Texans were engaged in action against the enemy in 1918, most in the 36th and 90th Infantry Divisions. Thousands of soldiers were training at bases around Texas. The home-front was fully mobilized. The Armistice would end the fighting on November 11, 1918, but Texans would also serve in the occupation of Germany and in the expeditionary forces sent to Russia. Here’s our Texas 1918 timeline. Have an addition to the timeline that is significant to Texas and Texans in the Great War? Let us know at WWICC.TX@gmail.com.


January 8. Wilson’s “14 Points” speech to Congress (Wooster)

March 3. Treaty of Brest-Litovsk between Russia and Germany (Wooster)

March 4. Texas Legislature ratifies 18th Amendment regarding Prohibition (Wooster)

March 7. Legislature prohibits alcohol within ten-mile zone off military camps (Wooster)

March 11. Reports off influenza outbreak, Fort Riley, Kansas (Wooster)

March 15. Legislature passes bill permitting women to vote in state primary elections (Wooster)

April 6. Ferguson opens campaign for re-election as governor (Wooster)

April 11. 36th Division review parade, Fort Worth (Tarrant County Archives)

April 11. 36th Division review parade, Fort Worth (Tarrant County Archives)

May 16. U.S. Army III Corps constituted in France

May 26. Opening of Ludendorff offensive against Allied left flank (Wooster)

May 28. U.S. 1st Infantry Division in battle at Cantigny (Wooster)

June 6. U.S. troops in action at Belleau Wood (Wooster)

June 22. First units of 90th Infantry Division arrive in France (Wooster)

July 13. MajGen William R. Smith assumes command of the 36th Infantry Division in New York as the Division prepares to embark for France. Smith will oversee rigorous combat training in France and lead the Division in combat through key campaigns of the fall (https://tshaonline.org/handbook/online/articles/fsm74).

July 15. Opening of last phase of Ludendorff offensive, Second Battle of the Marne (Wooster)

July 17. Capt Edgar G. Tobin of San Antonio shoots down two German aircraft

July 18. Allied counterattack at Soissons (Wooster)

July 18. Private First Class Daniel R. Edwards of Mooreville, Texas, serving in Company C, 3d Machine Gun Battalion, 1st Division kills four enemy soldiers and captures four more while suffering serious wounds near Soissons, France. He is one of four native Texans to receive the Medal of Honor for his actions in WWI (http://www.homeofheroes.com/moh/citations_1918_wwi/edwards.html).

July 26. Hobby defeats Ferguson in Democratic primary (Wooster)

July 28. San Antonian Edmund G. Chamberlain (Captain, USMCR) claims that while on furlough, he visited a British sector, borrowed a British airplane and in a flight over the front lines took part in a battle with 12 German machines. He asserted he destroyed five German planes, damaged two, and. sweeping earthward in his damaged machine. Chamberlain is later court martialed and his claimed exploits become the subject of a U.S. Senate investigation after the war.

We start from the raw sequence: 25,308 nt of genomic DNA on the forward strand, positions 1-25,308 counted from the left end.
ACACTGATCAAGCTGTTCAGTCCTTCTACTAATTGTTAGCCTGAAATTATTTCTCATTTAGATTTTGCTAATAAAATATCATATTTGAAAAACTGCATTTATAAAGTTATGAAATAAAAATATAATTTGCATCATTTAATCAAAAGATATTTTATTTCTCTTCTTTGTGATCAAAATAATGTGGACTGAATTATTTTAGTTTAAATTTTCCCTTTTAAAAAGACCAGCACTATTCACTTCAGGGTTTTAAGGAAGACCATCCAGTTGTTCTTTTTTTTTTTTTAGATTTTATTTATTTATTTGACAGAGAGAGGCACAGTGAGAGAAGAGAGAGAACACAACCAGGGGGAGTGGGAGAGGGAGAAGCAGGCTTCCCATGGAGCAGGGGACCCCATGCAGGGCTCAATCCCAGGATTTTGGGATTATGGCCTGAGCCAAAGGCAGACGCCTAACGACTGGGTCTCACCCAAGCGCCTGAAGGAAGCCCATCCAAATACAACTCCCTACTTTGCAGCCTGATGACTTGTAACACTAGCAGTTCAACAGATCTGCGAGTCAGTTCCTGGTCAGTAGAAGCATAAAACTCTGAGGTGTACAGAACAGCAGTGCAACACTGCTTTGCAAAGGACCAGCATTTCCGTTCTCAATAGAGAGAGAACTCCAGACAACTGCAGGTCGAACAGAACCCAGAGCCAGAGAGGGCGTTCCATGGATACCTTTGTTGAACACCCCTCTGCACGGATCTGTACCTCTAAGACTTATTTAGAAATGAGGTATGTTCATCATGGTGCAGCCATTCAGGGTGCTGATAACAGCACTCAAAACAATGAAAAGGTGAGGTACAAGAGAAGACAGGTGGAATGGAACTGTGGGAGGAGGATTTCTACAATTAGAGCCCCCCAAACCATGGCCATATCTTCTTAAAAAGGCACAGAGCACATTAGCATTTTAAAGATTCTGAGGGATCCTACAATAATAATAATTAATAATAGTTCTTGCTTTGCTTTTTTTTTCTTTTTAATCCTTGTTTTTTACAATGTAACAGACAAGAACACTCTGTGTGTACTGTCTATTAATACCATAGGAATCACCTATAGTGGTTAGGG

July 30. First units of 36th Infantry Division arrive in France (Wooster)

August 1. American expedition ordered to Murmansk, Russia (Wooster)

August 8. German army suffers defeats; “black day of the German army”

August 10.  U.S. 1st Army activated (Wooster)

August 23. 90th Division relieves 1st Division in the line (Wooster)

September 2. Houstonian Lt. Frank M. Moore, aerial artillery observer, 88th Aero Squadron, is killed in action during an engagement with 8 enemy aircraft. He is awarded the Croix de Guerre and Silver Star for his actions.

September 3. Texan, Gen. William Graves, set up headquarters at Vladivostok, Siberia (Wooster)

September 10. St. Michiel offensive begins (Wooster)

September 15. Hospital Apprentice First Class David E. Hayden, a Navy corpsman from Florence, Texas, serving with the 2d Battalion, 6th Regiment, U.S. Marines carries a wound Marine to safety near Thiaucourt, France.  He is later awarded the Medal of Honor for his actions (http://www.homeofheroes.com/moh/citations_1918_wwi/hayden.html).

September 26. Opening of  Meuse-Argonne offensive (Wooster)

September-November. Major influenza outbreak in United States and Europe (Wooster)

October 8. First combat action of 36th Division at St. Etienne (Wooster)

October 8. Corporal Samuel M. Sampler of Decatur, Texas single-handedly attacks an enemy position killing two Germans and capturing 28 more while serving with the 142nd Infantry, 36th Division near St. Etienne. His is one of four native Texans awarded the Medal of Honor for their actions in WWI (https://tshaonline.org/handbook/online/articles/fsahq)

October 25. Wilson asks voters to elect Democratic Congress (Wooster)

October 26. Col. House arrives in Paris (Wooster)

November 5. U.S. elections; Republicans gain control of Congress (Wooster)

November 9. Private David B. Barkeley a Texan in the 89th Division. Sacrifices his life near Pouilly, France. He is later awarded the Medal of Honor (https://tshaonline.org/handbook/online/articles/fbabz).

November 9. Kaiser Wilhelm II abdicates (Wooster)

November 11. Armistice (Wooster)

November 17. 90th Division moves to Germany for occupation duty (Wooster)

December 4. Wilson sails for France (Wooster)

December 13. Wilson arrives in Paris (Wooster)



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